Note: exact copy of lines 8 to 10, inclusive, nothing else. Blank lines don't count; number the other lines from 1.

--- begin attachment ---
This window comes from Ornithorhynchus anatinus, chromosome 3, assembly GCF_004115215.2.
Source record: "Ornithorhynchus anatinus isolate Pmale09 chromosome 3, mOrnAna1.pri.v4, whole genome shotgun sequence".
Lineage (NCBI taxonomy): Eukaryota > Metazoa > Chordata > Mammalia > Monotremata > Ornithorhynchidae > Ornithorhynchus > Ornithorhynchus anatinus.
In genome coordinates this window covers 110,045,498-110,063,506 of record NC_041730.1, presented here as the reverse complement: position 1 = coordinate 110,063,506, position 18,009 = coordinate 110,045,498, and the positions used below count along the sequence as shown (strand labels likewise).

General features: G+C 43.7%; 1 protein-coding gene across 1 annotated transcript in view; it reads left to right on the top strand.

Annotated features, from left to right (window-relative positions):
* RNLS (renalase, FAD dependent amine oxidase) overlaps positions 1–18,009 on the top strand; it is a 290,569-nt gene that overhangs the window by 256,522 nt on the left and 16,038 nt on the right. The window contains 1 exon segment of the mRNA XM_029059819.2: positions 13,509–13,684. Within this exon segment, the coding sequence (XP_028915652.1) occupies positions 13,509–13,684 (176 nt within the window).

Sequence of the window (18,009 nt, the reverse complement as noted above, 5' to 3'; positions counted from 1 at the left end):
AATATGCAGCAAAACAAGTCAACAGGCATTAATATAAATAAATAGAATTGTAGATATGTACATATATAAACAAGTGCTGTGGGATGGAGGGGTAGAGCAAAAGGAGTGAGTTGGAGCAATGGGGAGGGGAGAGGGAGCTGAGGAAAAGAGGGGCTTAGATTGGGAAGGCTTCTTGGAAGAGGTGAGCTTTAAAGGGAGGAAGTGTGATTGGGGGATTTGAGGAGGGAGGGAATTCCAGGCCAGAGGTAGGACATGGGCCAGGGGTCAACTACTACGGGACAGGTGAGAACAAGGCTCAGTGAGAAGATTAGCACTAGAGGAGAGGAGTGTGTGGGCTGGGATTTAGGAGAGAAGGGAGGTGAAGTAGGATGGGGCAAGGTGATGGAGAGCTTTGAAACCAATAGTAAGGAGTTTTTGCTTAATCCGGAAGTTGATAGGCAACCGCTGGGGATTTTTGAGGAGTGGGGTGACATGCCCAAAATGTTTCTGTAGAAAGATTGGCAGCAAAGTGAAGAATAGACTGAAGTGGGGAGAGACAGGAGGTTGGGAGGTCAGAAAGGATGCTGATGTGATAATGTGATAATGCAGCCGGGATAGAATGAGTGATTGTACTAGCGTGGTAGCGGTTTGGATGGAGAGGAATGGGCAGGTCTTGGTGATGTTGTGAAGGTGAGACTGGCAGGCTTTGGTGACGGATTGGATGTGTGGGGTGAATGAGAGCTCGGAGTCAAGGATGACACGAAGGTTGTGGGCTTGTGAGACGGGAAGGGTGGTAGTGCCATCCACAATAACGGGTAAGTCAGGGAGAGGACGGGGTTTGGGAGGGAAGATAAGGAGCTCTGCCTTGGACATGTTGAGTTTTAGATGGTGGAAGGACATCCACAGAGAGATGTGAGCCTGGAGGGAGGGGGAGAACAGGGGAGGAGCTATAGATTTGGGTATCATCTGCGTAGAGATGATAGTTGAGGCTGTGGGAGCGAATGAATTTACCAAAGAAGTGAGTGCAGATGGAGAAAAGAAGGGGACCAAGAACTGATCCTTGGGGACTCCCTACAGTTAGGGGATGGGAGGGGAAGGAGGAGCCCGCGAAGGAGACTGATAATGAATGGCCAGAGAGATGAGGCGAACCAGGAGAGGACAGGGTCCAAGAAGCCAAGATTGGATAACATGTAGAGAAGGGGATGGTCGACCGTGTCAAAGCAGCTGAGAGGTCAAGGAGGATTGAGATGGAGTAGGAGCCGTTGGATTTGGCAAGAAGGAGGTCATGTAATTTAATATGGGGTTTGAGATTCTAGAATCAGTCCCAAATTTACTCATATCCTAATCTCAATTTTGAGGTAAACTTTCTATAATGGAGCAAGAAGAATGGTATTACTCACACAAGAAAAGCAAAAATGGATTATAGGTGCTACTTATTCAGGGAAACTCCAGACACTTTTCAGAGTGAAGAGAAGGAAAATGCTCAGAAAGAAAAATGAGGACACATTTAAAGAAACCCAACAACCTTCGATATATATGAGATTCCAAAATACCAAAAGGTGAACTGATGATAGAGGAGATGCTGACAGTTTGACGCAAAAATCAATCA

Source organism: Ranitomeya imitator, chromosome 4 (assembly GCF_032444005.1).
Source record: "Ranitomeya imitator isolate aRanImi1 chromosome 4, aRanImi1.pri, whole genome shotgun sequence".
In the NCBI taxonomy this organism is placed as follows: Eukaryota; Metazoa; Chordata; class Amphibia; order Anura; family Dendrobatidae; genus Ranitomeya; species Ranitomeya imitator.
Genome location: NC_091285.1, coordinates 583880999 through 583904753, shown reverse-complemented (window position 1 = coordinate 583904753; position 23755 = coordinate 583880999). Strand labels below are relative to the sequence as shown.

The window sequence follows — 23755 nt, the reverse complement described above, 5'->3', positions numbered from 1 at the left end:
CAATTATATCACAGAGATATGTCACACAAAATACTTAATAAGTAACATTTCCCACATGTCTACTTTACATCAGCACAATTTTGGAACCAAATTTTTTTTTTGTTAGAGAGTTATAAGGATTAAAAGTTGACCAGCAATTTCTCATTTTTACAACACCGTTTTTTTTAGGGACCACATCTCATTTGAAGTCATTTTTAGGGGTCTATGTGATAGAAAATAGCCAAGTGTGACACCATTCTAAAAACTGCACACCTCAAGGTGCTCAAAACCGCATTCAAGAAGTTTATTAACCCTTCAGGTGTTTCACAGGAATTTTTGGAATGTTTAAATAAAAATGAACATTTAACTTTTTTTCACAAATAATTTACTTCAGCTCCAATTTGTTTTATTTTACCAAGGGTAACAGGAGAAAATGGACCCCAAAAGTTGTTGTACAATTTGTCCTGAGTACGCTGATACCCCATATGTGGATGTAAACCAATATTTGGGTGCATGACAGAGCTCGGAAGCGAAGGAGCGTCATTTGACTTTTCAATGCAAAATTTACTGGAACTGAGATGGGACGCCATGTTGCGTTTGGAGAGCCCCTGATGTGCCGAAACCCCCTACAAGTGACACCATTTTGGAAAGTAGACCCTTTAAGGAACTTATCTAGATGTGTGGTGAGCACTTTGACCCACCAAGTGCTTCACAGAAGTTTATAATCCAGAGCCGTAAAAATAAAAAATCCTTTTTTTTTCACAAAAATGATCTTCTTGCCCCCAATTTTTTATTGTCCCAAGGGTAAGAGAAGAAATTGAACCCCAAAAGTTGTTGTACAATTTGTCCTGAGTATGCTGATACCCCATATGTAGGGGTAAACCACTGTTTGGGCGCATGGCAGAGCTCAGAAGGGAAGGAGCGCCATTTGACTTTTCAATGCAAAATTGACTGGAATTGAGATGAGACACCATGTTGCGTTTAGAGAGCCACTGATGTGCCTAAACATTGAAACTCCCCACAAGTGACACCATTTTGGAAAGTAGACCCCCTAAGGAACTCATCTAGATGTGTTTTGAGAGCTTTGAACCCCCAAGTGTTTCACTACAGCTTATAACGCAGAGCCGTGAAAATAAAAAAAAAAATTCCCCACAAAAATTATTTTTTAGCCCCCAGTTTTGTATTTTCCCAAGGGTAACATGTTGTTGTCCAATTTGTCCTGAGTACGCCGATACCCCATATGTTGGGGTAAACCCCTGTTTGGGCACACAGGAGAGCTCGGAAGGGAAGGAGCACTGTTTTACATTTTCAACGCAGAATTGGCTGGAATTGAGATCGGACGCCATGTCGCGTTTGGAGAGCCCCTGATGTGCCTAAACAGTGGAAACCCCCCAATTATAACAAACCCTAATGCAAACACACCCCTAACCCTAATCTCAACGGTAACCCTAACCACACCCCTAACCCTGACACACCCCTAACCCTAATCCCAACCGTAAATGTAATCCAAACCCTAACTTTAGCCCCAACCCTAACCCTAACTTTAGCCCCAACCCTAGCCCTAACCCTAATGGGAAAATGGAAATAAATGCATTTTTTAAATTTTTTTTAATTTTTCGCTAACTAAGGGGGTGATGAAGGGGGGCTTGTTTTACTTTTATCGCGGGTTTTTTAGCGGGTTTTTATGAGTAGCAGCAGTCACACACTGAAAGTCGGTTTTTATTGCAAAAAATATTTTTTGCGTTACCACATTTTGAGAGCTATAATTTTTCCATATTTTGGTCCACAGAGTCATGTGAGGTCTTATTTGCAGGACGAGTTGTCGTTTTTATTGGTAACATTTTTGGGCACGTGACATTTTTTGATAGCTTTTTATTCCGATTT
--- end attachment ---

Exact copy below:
Sequence of the window (18,009 nt, the reverse complement as noted above, 5' to 3'; positions counted from 1 at the left end):
AATATGCAGCAAAACAAGTCAACAGGCATTAATATAAATAAATAGAATTGTAGATATGTACATATATAAACAAGTGCTGTGGGATGGAGGGGTAGAGCAAAAGGAGTGAGTTGGAGCAATGGGGAGGGGAGAGGGAGCTGAGGAAAAGAGGGGCTTAGATTGGGAAGGCTTCTTGGAAGAGGTGAGCTTTAAAGGGAGGAAGTGTGATTGGGGGATTTGAGGAGGGAGGGAATTCCAGGCCAGAGGTAGGACATGGGCCAGGGGTCAACTACTACGGGACAGGTGAGAACAAGGCTCAGTGAGAAGATTAGCACTAGAGGAGAGGAGTGTGTGGGCTGGGATTTAGGAGAGAAGGGAGGTGAAGTAGGATGGGGCAAGGTGATGGAGAGCTTTGAAACCAATAGTAAGGAGTTTTTGCTTAATCCGGAAGTTGATAGGCAACCGCTGGGGATTTTTGAGGAGTGGGGTGACATGCCCAAAATGTTTCTGTAGAAAGATTGGCAGCAAAGTGAAGAATAGACTGAAGTGGGGAGAGACAGGAGGTTGGGAGGTCAGAAAGGATGCTGATGTGATAATGTGATAATGCAGCCGGGATAGAATGAGTGATTGTACTAGCGTGGTAGCGGTTTGGATGGAGAGGAATGGGCAGGTCTTGGTGATGTTGTGAAGGTGAGACTGGCAGGCTTTGGTGACGGATTGGATGTGTGGGGTGAATGAGAGCTCGGAGTCAAGGATGACACGAAGGTTGTGGGCTTGTGAGACGGGAAGGGTGGTAGTGCCATCCACAATAACGGGTAAGTCAGGGAGAGGACGGGGTTTGGGAGGGAAGATAAGGAGCTCTGCCTTGGACATGTTGAGTTTTAGATGGTGGAAGGACATCCACAGAGAGATGTGAGCCTGGAGGGAGGGGGAGAACAGGGGAGGAGCTATAGATTTGGGTATCATCTGCGTAGAGATGATAGTTGAGGCTGTGGGAGCGAATGAATTTACCAAAGAAGTGAGTGCAGATGGAGAAAAGAAGGGGACCAAGAACTGATCCTTGGGGACTCCCTACAGTTAGGGGATGGGAGGGGAAGGAGGAGCCCGCGAAGGAGACTGATAATGAATGGCCAGAGAGATGAGGCGAACCAGGAGAGGACAGGGTCCAAGAAGCCAAGATTGGATAACATGTAGAGAAGGGGATGGTCGACCGTGTCAAAGCAGCTGAGAGGTCAAGGAGGATTGAGATGGAGTAGGAGCCGTTGGATTTGGCAAGAAGGAGGTCATGTAATTTAATATGGGGTTTGAGATTCTAGAATCAGTCCCAAATTTACTCATATCCTAATCTCAATTTTGAGGTAAACTTTCTATAATGGAGCAAGAAGAATGGTATTACTCACACAAGAAAAGCAAAAATGGATTATAGGTGCTACTTATTCAGGGAAACTCCAGACACTTTTCAGAGTGAAGAGAAGGAAAATGCTCAGAAAGAAAAATGAGGACACATTTAAAGAAACCCAACAACCTTCGATATATATGAGATTCCAAAATACCAAAAGGTGAACTGATGATAGAGGAGATGCTGACAGTTTGACGCAAAAATCAATCA

Source organism: Ranitomeya imitator, chromosome 4 (assembly GCF_032444005.1).